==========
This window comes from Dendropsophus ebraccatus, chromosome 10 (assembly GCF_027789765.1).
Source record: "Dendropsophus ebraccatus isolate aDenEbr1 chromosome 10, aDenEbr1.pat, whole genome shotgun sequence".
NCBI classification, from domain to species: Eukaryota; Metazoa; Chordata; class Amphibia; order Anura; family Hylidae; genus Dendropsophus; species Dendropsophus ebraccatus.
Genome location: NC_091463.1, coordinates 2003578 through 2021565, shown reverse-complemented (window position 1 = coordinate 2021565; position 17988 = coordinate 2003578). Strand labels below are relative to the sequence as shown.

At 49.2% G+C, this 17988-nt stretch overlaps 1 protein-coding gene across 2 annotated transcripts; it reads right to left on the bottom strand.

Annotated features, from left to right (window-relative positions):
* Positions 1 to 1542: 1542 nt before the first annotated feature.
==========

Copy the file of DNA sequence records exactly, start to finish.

This window comes from Dendropsophus ebraccatus, chromosome 10 (assembly GCF_027789765.1).
Source record: "Dendropsophus ebraccatus isolate aDenEbr1 chromosome 10, aDenEbr1.pat, whole genome shotgun sequence".
NCBI classification, from domain to species: Eukaryota; Metazoa; Chordata; class Amphibia; order Anura; family Hylidae; genus Dendropsophus; species Dendropsophus ebraccatus.
Genome location: NC_091463.1, coordinates 2003578 through 2021565, shown reverse-complemented (window position 1 = coordinate 2021565; position 17988 = coordinate 2003578). Strand labels below are relative to the sequence as shown.

At 49.2% G+C, this 17988-nt stretch overlaps 1 protein-coding gene across 2 annotated transcripts; it reads right to left on the bottom strand.

Annotated features, from left to right (window-relative positions):
* Positions 1 to 1542: 1542 nt before the first annotated feature.